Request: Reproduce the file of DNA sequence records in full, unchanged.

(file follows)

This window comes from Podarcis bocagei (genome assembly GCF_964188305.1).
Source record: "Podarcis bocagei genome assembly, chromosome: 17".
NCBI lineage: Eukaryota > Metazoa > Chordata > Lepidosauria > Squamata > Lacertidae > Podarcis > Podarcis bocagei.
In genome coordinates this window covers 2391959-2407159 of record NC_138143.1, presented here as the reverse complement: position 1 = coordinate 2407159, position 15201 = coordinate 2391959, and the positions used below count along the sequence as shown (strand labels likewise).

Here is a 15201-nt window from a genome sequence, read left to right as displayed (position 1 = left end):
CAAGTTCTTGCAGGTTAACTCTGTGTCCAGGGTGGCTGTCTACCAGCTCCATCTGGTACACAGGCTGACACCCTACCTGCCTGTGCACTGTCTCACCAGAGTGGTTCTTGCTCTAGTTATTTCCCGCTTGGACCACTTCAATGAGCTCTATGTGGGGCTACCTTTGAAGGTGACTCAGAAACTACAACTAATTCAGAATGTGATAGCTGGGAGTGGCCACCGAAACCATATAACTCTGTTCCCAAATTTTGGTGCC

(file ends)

This window comes from Podarcis bocagei (genome assembly GCF_964188305.1).
Source record: "Podarcis bocagei genome assembly, chromosome: 17".
NCBI lineage: Eukaryota > Metazoa > Chordata > Lepidosauria > Squamata > Lacertidae > Podarcis > Podarcis bocagei.
In genome coordinates this window covers 2391959-2407159 of record NC_138143.1, presented here as the reverse complement: position 1 = coordinate 2407159, position 15201 = coordinate 2391959, and the positions used below count along the sequence as shown (strand labels likewise).

Here is a 15201-nt window from a genome sequence, read left to right as displayed (position 1 = left end):
CAAGTTCTTGCAGGTTAACTCTGTGTCCAGGGTGGCTGTCTACCAGCTCCATCTGGTACACAGGCTGACACCCTACCTGCCTGTGCACTGTCTCACCAGAGTGGTTCTTGCTCTAGTTATTTCCCGCTTGGACCACTTCAATGAGCTCTATGTGGGGCTACCTTTGAAGGTGACTCAGAAACTACAACTAATTCAGAATGTGATAGCTGGGAGTGGCCACCGAAACCATATAACTCTGTTCCCAAATTTTGGTGCC